Fidan also met Chinese security chief Chen Wenqing on Monday, where both sides showed a readiness to promote bilateral security cooperation, state news agency Xinhua reported.

On Tuesday, Fidan met his Chinese counterpart Wang Yi and Vice-President Han Zheng.

According to a Chinese statement, Fidan told Han that Turkey adhered to the one-China principle and “will not allow activities in Turkey that undermine China’s territorial integrity”, adding that Ankara was ready to have close high-level exchanges with Beijing.

Fidan is expected to visit the cities of Urumqi and Kashgar in Xinjiang Uygur autonomous region before wrapping up his trip on Wednesday, according to Turkish broadcaster TRT.

If the visit is confirmed, Fidan would be the most senior Turkish official to make the trip since Turkish President Recep Tayyip Erdogan visited the autonomous region as prime minister in April 2012.

02:36

No explanation as China’s Xi Jinping unexpectedly skips speech at Brics business forum

No explanation as China’s Xi Jinping unexpectedly skips speech at Brics business forum

During the CCG event on Monday, Fidan said he looked forward to attending a meeting of the mechanism in Russia next week when foreign ministers from Brics countries – Brazil, Russia, India, China, South Africa, Iran, Egypt, Ethiopia, Saudi Arabia and the United Arab Emirates – will meet in the western Russian city of Nizhny Novgorod as part of the lead-up to the October summit in Kazan.

One of the topics on the agenda is expected to be the possibility of Turkey, a Nato ally, joining the Brics grouping.

Erdogan declared his country’s intention to join six years ago at the Brics summit in Johannesburg but there has been little progress since then.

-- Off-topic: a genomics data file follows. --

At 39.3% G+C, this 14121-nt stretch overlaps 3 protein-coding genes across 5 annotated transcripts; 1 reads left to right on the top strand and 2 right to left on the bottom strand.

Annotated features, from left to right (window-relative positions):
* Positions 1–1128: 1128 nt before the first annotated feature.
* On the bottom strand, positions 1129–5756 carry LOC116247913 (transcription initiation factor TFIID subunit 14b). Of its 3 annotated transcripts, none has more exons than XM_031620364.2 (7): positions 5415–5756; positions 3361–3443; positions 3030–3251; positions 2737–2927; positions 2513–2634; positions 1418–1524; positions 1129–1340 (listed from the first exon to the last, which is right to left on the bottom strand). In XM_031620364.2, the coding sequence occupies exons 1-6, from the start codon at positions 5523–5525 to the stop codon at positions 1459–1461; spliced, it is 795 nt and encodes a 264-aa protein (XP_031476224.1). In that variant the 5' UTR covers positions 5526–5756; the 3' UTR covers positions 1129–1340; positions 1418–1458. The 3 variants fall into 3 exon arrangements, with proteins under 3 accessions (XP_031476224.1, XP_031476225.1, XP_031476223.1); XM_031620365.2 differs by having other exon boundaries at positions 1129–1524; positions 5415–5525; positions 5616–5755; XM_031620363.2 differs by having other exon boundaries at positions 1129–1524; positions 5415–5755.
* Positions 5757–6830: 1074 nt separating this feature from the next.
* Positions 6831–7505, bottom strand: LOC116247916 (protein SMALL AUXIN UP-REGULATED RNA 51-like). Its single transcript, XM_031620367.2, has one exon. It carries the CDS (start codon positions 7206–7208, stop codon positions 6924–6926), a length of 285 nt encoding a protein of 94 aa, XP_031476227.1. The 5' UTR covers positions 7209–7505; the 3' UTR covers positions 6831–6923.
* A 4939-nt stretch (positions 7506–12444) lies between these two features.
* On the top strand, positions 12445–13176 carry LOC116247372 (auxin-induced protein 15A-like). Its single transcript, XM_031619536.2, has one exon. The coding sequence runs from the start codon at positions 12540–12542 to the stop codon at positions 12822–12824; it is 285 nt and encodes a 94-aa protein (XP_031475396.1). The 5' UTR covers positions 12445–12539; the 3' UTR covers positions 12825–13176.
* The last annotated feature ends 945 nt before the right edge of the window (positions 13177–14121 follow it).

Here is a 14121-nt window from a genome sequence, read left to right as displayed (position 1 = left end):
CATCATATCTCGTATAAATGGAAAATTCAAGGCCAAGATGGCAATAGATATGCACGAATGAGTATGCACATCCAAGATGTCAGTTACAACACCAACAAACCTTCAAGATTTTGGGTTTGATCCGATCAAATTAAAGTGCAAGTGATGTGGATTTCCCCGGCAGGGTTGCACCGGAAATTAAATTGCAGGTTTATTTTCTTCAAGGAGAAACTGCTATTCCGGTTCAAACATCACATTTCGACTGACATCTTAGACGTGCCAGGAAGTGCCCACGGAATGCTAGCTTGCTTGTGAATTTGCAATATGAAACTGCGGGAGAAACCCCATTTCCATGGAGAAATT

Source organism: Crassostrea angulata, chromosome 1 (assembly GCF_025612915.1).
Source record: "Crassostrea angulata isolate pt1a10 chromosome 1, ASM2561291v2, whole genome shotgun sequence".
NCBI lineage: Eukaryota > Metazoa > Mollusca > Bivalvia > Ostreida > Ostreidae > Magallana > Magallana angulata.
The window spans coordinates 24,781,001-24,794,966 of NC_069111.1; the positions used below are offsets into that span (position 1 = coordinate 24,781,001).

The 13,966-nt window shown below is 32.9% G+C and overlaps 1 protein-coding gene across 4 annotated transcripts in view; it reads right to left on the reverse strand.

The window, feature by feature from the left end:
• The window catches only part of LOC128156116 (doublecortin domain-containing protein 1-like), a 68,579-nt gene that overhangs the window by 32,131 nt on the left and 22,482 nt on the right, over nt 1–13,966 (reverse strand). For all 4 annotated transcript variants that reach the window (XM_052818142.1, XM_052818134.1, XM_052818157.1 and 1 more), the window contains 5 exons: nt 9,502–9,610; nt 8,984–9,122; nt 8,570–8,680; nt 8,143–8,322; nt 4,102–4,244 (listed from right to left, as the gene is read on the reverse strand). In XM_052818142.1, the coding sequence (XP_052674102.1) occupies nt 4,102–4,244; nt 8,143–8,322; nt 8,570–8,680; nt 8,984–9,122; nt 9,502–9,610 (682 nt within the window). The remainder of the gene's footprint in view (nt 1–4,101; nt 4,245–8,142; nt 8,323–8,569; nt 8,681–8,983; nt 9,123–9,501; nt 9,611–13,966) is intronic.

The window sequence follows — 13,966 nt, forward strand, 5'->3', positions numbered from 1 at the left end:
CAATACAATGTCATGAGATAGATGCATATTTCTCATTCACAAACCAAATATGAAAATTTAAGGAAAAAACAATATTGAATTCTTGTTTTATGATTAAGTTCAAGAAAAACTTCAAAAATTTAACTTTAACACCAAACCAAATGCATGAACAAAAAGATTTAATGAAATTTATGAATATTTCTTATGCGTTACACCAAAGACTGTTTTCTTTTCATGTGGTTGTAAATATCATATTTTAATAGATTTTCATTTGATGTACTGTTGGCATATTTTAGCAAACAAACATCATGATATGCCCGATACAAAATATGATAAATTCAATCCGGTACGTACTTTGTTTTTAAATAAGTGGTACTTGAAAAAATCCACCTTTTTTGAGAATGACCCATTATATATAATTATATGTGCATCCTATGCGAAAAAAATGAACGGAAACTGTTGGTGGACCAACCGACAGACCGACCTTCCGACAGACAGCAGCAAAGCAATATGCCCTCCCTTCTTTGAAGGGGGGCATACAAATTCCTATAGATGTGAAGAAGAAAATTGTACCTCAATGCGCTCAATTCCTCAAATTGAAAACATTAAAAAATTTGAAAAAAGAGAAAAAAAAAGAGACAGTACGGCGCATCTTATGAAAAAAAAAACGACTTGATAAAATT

Speaking at the CCG event, Fidan said that one of the important pillars of Turkey’s foreign policy was to form strong economic ties in an institutional form.

He said that due to “identity politics”, Turkey has never been allowed in by some major EU nations to become a full member of the European bloc though it had been trying to join for a long time.

“So you have to look for other alternatives,” Fidan said.

Although noting that Brics still “has a long way to go”, “we cannot ignore the fact that Brics, as an important cooperation platform, offers some other countries a good alternative,” he said.

“We see potential in Brics,” he added.

Nearly four decades ago, Turkey applied to join what was then the European Economic Community, and in 1999 it was officially recognised as a candidate for full membership in the EU.

The negotiation on Ankara’s accession bid began in 2005 but has long been stalled over a range of issues – from human rights to foreign policy – with several European capitals.

Turkish President Recep Tayyip Erdogan declared his country’s intention to join six years ago but there has been little progress. Photo: dpa

In Moscow on Friday, Russian Foreign Minister Sergey Lavrov said the doors of Brics were “open to representatives of the most diverse economic and political systems and macro-regions”.

“The only condition is that you must agree to work on the basis of the key principle of the sovereign equality of states,” he said.

Fidan said investment and trade issues were parts of his agenda during his China trip, noting that the two countries were still “far behind” in making the most of their economic potential.

He said Turkey welcomed Chinese investment in the country, especially in key infrastructure projects, but in recent years, there had been a slowdown in joint investment projects.

“This is one of the things that I want to raise while I’m here in China, to really fix this slowdown, to try to speed it up, to identify what are the obstacles, what are the reasons that we are experiencing this slowdown,” he said, adding that he would also discuss ways to balance bilateral trade.

In the first four months of this year, China’s exports to Turkey fell 5.1 per cent from a year earlier in US dollar terms while imports were down 4.4 per cent, according to Chinese customs data.